To define it simply, Gamesmanship is “The Art of Winning Games without actually cheating.” But shouldn’t winning naturally follow experience, practice and determination? Quite often, but the lesser player can still win if he employs a little tactical Gamesmanship throughout the match. So many books have been written on the subject of games and the tactics of play, but so few have been written on the art of winning.
Where did Gamesmanship originate? It’s a little hazy, but out of the annals of the late twenties and early thirties Stephen Potter started making notes and developing strategies, and in 1947, eventually published them in “The Art of Gamesmanship”.
OK, so it’s a little dated, and the vernacular used is old-fashioned, but it has some useful tidbits of stratagem buried in its folded leaves; let’s look at an example over at the tennis club …
“In one match we found ourselves opposite a couple of particularly tall and athletic young men from University College. We will call them Smith and Brown. The knock-up showed that, so far as play was concerned, Joad (another acknowledged gamesman) and I (Potter), playing for Birkbeck, had no chance. UC won the toss. It was Smith’s service, and he cracked down a cannonball to Joad which moved so fast that Joad, while making some effort to suggest by his attitude that he had thought the ball was going to be a fault, nevertheless was unable to get near with his racket, which he did not even attempt to move. Score: fifteen-love. Service to me. I had time to gauge the speed of the service, and the next one did, in fact, graze the edge of my racket-frame. Thirty-love. Now Smith was serving again to Joad – who this time, as the ball came straight towards him, was able, by grasping the racket firmly with both hands, to receive the ball on the strings, whereupon the ball shot back to the other side and volleyed into the stop-netting near the ground behind Brown’s feet.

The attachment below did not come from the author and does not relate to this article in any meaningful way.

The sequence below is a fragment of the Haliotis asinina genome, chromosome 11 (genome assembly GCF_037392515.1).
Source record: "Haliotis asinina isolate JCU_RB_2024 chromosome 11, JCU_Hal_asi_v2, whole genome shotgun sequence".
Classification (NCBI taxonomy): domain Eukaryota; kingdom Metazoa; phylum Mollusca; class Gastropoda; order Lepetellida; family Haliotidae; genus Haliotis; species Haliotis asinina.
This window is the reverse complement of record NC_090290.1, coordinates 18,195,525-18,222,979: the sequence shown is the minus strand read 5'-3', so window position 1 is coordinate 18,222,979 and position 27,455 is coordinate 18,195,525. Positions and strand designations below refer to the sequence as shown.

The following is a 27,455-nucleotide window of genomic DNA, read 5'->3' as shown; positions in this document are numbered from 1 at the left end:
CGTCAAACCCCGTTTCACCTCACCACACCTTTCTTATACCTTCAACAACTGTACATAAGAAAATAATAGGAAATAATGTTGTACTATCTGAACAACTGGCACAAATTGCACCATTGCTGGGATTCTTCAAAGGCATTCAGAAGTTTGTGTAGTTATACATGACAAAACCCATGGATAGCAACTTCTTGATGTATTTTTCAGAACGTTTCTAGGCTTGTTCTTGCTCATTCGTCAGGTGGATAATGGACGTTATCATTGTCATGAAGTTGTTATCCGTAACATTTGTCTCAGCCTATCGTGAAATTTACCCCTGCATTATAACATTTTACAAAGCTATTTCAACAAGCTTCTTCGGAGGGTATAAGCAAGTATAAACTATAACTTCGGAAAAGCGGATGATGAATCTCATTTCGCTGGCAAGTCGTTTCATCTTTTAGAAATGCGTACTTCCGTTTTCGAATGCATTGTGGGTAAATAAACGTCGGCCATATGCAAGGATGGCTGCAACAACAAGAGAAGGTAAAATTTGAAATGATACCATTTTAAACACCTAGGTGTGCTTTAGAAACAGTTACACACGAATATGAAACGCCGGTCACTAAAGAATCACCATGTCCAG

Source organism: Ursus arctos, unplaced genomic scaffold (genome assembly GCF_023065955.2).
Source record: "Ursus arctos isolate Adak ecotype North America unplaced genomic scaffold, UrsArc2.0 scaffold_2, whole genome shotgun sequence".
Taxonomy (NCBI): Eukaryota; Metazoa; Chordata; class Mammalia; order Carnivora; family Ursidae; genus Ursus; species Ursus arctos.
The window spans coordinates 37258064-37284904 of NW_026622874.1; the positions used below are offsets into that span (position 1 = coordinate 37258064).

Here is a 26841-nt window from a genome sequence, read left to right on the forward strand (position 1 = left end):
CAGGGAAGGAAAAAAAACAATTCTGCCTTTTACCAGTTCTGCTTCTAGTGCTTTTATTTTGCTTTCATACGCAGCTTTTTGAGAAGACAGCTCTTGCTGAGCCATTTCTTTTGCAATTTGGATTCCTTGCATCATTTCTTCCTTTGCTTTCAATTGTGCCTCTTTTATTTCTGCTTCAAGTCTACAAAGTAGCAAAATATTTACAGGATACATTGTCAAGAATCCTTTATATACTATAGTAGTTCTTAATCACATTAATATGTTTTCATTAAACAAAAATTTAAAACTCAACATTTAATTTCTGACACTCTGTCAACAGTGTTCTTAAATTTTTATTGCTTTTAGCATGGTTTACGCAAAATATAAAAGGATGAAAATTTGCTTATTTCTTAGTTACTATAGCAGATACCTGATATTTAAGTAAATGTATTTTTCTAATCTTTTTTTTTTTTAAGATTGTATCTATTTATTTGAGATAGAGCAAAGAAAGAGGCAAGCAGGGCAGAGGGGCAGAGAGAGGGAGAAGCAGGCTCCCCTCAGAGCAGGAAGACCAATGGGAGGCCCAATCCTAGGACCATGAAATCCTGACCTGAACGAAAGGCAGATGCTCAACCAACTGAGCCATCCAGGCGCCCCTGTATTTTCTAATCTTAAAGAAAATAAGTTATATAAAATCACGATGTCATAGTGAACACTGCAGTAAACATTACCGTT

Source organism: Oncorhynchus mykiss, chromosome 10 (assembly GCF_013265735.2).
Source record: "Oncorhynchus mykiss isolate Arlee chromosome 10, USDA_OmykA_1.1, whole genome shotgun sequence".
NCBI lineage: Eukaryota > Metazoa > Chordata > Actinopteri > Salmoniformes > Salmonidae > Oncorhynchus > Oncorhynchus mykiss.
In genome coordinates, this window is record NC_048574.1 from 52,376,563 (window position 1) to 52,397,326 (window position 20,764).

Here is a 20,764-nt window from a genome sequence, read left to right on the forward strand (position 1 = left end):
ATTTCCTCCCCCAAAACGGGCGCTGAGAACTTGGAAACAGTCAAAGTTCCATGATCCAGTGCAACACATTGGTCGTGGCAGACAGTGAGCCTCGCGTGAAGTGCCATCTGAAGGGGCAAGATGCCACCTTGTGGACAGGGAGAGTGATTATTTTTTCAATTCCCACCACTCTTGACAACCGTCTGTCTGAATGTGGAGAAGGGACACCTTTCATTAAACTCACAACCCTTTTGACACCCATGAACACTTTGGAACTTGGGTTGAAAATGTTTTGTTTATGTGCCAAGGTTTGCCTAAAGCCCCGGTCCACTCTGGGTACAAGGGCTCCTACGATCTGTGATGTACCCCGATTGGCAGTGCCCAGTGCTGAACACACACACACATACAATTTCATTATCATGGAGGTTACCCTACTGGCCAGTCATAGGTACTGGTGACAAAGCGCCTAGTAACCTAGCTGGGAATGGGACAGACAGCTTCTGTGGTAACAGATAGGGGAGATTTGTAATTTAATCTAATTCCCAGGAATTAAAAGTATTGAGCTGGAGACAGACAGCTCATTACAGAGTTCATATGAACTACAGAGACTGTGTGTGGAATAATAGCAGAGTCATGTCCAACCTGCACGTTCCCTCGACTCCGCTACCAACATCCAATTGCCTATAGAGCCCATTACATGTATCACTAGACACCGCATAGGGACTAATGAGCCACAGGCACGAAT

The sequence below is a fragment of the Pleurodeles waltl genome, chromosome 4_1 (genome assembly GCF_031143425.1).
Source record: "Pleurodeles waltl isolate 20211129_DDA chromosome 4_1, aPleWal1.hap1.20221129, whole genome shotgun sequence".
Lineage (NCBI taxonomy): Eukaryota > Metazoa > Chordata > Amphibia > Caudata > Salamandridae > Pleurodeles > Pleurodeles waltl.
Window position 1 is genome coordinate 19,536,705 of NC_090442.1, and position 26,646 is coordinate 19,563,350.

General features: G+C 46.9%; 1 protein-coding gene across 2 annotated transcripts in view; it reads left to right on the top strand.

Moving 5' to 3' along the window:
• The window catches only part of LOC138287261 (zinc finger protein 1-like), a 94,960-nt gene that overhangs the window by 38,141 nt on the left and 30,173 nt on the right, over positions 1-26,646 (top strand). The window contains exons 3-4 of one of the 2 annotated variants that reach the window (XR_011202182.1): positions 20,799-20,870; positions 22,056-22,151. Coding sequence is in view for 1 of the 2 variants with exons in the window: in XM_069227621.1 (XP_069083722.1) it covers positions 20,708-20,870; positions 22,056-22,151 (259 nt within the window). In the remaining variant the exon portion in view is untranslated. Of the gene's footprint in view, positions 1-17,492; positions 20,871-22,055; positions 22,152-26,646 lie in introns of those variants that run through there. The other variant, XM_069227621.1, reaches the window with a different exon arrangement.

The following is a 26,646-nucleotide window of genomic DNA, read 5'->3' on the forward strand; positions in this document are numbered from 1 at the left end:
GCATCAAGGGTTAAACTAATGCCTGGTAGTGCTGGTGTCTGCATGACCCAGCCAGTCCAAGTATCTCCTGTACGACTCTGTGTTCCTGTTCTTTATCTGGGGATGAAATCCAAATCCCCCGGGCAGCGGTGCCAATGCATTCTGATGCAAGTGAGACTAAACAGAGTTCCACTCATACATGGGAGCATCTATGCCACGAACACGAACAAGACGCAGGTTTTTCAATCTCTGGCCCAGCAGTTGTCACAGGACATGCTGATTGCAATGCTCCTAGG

Now here comes the moment on which not only the match but so much of the future of British sport was to turn. Score: forty-love. Smith at S1 is about to cross over to serve to me (at P). When Smith gets a point (K) not less than one foot and not more than two feet beyond the centre of the court (I know now what I only felt then – that timing is everything in this gambit), Joad (standing at J2) called across the net, in an even tone:
“Kindly say clearly, please, whether the ball was in or out.”
Key: P = Potter, J = Joad, S = Smith, B = Brown
Crude to our ears, perhaps. A Stone-Age implement. But beautifully accurate gamesmanship for 1931 (yes 1931 – Ed). For the reader must realise that these two young men were both in the highest degree charming, well-mannered gentlemen, perfect in their sportsmanship and behaviour. Smith (at point K) stopped dead.
SMITH: I’m so sorry – I thought it was out (remember that the ball had hit the back netting twelve feet behind him before touching the ground.) But what did you think Brown?
BROWN: I thought it was out – but do let’s have it again.
JOAD: No, I don’t want to have it again. I only want you to say clearly, if you will, whether the ball is in or out.
There is nothing more off-putting to some players than a slight suggestion that their etiquette or sportsmanship is in question. How well we know this fact, yet how often we forget to make use of it. Smith sent a double fault to me, and another double-fault to Joad. He did not get another ace service till halfway through the third set of the match which, incidentally, we won.
That night I thought hard and long. Could not this simple gambit of Joad’s be extended to include other aspects of the game – to include all games? For me, it was the birth of gamesmanship.
Work to Play … Play to Win
I remember back to my time on a paintball team: “Work to play, play to win” was our motto and we employed some distinct gamesmanship: we wore black tops instead of the usual camouflage that everyone else wore. We even had our shirts marked with our insignia so we looked like a well-honed team (specifically clothesmanship according to Potter’s little handbook). Our main tactic consisted of sending a small squad boldly along main thoroughfares as if there was no threat. This worked, fortunately, for none of us was experienced paintballers in the early days, and the opposition, even the good teams, were a little off-balanced by it. One-nil to our squad.